A National “Don’t Say Gay” Law? Republicans introduce bill to restrict LGBTQ-related programs

Congressional Republicans have introduced what some are calling a nationwide version of Florida’s Parental Rights in Education Bill — or what critics have dubbed the “Don’t Say Gay” bill.

Rep. Mike Johnson of Louisiana and 32 other Republican members of Congress on Tuesday introduced the Stop the Sexualization of Children Act of 2022, which would prohibit the use of federal funds “to develop, implement, facilitate, or fund any program of a sexual nature, event, or literature for children under 10, and for other purposes.

The bill defines “sexual material” as “any depiction, description or simulation of sexual activity, any obscene or lascivious depiction or description of human genitalia, or any subject matter involving gender identity, dysphoria gender, transgenderism, sexual orientation or related activities. topics.”

The sweeping legislation would affect all federally funded facilities and programs, including public libraries, federally funded schools, military bases and hospitals. This would prohibit schools, for example, from providing sex education or library books that include LGBTQ topics to children under 10. It would also prevent public libraries from using funds to hold Drag Story Hour events – a nationwide program launched in 2015 in which drag performers read children’s books to children.

Johnson called the bill “common sense.”

“The Democratic Party and its cultural allies are waging a misguided crusade to immerse young children in sexual imagery and radical gender ideology,” he said in a statement. “No federal taxes should go to federal, state, or local government agencies, or private organizations that intentionally expose children under the age of 10 to sexually explicit material.”

Some critics on social media have called the bill “a version of Florida’s recently enacted Parental Rights in Education Act”on steroids.”

LGBTQ advocates have dubbed the parental rights measure the ‘Don’t Say Gay’ bill because it prohibits “classroom teaching by school personnel or third parties about sexual orientation or gender identity. “K-3” or in a manner that is not age-appropriate or developmentally appropriate for students according to state standards. Florida Governor Ron DeSantis signed the draft of law in March.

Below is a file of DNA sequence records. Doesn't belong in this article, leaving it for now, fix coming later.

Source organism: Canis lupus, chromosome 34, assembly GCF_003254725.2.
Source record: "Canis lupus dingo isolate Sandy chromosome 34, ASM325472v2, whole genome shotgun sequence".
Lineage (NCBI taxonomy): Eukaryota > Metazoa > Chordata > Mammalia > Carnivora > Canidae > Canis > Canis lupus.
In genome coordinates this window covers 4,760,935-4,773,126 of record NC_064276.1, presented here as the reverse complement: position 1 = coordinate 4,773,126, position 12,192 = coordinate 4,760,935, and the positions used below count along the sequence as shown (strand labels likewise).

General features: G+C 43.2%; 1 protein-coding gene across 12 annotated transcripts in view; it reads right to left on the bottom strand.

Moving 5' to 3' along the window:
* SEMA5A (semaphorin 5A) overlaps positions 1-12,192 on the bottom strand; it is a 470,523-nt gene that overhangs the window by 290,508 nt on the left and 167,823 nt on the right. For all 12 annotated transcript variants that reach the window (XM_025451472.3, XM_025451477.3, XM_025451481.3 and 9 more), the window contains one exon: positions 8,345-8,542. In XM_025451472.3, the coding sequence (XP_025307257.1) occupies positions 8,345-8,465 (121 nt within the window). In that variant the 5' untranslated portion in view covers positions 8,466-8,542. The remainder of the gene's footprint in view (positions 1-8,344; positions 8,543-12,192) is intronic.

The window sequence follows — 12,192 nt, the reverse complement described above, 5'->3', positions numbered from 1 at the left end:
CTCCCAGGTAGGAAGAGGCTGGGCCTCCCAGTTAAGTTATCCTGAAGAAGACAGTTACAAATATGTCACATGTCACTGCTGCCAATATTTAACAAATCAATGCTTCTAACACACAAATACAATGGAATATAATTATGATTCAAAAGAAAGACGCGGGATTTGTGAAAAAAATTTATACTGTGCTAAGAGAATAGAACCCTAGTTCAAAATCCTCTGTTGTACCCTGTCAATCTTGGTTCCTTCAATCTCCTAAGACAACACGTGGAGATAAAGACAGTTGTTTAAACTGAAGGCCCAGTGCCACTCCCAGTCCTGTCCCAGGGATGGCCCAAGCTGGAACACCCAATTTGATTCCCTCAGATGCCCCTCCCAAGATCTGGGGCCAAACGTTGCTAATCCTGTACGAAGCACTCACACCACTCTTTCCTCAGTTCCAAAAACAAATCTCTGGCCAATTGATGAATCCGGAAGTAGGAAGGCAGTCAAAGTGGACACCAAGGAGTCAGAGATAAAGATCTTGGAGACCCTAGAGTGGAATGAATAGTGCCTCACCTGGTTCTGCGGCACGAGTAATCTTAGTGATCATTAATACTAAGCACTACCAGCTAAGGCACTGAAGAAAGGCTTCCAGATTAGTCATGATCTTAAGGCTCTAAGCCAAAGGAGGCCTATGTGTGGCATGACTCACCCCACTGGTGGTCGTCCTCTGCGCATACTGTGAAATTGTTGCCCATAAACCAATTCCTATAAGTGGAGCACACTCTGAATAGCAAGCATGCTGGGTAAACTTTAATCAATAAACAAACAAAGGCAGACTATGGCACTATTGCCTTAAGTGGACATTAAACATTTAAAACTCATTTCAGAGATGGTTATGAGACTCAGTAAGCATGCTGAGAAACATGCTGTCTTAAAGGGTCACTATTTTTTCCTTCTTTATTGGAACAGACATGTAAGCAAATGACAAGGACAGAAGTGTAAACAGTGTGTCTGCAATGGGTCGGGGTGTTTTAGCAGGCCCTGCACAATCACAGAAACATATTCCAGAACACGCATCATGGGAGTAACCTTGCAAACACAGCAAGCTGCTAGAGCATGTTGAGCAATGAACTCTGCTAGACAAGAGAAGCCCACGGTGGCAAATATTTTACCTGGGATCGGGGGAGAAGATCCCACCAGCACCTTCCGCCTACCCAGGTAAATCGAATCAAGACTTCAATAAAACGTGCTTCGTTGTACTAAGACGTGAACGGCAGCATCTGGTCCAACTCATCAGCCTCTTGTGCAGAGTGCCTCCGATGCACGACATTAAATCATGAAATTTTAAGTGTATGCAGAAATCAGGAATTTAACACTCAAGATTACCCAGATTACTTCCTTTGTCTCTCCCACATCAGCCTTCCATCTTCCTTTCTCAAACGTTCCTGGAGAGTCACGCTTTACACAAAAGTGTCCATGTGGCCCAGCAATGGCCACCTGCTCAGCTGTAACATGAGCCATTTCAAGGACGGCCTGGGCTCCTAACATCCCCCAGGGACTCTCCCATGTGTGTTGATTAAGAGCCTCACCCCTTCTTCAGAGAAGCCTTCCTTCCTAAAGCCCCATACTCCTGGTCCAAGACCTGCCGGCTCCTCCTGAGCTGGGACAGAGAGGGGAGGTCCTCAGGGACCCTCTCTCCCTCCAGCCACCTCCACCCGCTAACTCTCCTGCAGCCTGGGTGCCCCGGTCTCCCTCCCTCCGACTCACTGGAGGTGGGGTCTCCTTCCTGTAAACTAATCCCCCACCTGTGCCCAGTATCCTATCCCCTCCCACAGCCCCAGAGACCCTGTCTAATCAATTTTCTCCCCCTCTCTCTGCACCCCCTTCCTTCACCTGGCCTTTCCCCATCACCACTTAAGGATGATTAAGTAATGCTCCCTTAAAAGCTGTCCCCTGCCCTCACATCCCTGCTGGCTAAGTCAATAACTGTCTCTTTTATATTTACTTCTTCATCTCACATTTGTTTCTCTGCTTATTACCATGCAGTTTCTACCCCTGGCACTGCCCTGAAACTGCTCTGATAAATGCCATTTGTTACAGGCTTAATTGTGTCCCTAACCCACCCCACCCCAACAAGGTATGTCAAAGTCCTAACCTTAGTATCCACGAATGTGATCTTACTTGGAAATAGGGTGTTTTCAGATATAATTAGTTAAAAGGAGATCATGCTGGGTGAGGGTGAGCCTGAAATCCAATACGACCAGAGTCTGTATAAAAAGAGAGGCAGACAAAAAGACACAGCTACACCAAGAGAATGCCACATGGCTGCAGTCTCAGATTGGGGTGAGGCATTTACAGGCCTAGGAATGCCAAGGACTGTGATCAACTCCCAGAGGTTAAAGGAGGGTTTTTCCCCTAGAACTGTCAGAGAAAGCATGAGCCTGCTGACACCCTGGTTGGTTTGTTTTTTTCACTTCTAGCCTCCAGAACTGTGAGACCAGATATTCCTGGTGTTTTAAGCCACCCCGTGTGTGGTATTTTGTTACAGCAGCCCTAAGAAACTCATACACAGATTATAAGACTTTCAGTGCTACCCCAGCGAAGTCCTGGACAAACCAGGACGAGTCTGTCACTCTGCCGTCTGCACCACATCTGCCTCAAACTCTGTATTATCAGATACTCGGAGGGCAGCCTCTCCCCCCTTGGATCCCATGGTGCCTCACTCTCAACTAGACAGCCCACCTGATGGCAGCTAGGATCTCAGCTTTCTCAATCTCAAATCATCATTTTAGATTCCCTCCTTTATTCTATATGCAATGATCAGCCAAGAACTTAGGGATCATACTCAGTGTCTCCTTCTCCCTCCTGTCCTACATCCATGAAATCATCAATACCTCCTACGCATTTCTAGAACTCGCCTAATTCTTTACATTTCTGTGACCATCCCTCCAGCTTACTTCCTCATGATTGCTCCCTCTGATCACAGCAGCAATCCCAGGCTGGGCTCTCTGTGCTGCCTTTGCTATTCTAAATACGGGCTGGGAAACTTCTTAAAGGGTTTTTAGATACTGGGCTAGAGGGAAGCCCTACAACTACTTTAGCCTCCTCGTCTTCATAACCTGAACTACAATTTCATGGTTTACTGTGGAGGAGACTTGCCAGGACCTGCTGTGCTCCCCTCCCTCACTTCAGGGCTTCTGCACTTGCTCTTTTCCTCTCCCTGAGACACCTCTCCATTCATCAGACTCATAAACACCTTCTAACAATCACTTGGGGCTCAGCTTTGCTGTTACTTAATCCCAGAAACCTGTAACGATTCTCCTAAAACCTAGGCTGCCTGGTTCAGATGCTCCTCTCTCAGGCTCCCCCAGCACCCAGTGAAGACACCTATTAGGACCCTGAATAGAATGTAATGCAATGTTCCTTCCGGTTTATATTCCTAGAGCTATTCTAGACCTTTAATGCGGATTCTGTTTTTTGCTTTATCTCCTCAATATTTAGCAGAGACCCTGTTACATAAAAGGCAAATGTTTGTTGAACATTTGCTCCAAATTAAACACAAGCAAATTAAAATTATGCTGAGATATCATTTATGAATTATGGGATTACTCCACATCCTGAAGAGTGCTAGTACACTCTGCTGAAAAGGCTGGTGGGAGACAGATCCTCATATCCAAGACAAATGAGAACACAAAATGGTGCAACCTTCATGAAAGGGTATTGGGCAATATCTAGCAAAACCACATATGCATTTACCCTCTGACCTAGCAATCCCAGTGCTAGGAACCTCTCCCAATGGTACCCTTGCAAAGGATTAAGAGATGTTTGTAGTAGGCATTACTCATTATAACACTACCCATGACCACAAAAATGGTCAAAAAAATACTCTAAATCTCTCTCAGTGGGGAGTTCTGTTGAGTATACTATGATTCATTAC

Proponents of the law say it only applies up to grade 3, but critics have pointed to the “age or development appropriate” clause, which some legal experts say could expose teachers at all levels to legal action by parents.

Advocates say the law stigmatizes LGBTQ families and gay youth, who already face disproportionate rates of bullying and harassment at school.

“Your bill defines ‘material of a sexual nature’ as anything involving sexual orientation, gender identity, or related matters,” Alejandra Caraballo, clinical instructor at Harvard Law School’s Cyberlaw Clinic and rights advocate transgender people, said on Twitter in response to a message from Johnson. “Equating LGBTQ people with sexually explicit material is dehumanizing and disgusting. Let’s call it what it is, a nationwide “don’t say gay” bill.

But some supporters say the federal bill would actually go further than Florida’s measure, as its impacts would extend beyond the classroom to any institution, program or event that receives federal funding or takes place on federal property.

The bill is part of a nationwide wave of legislation in recent years that characterizes LGBTQ people and concepts as inherently sexual, despite being among the first introduced at the federal level.

In addition to measures such as Florida’s Parental Rights Bill, some Republicans have gone so far as to say that exposing children to drag performers or LGBTQ-inclusive programs is a form of sexual “grooming.” — resurfacing a decades-old false moral panic about LGBTQ people.

Just a day before Johnson introduced the Stop the Sexualization of Children Act, Blaine Conzatti, president of the conservative Idaho Family Policy Center, told the Idaho Capital Sun that state officials would introduce a bill in January to ban drag shows in all public places in the state.

“No child should ever be exposed to sexual displays like drag shows in public places, whether in a public library or a public park, he said.

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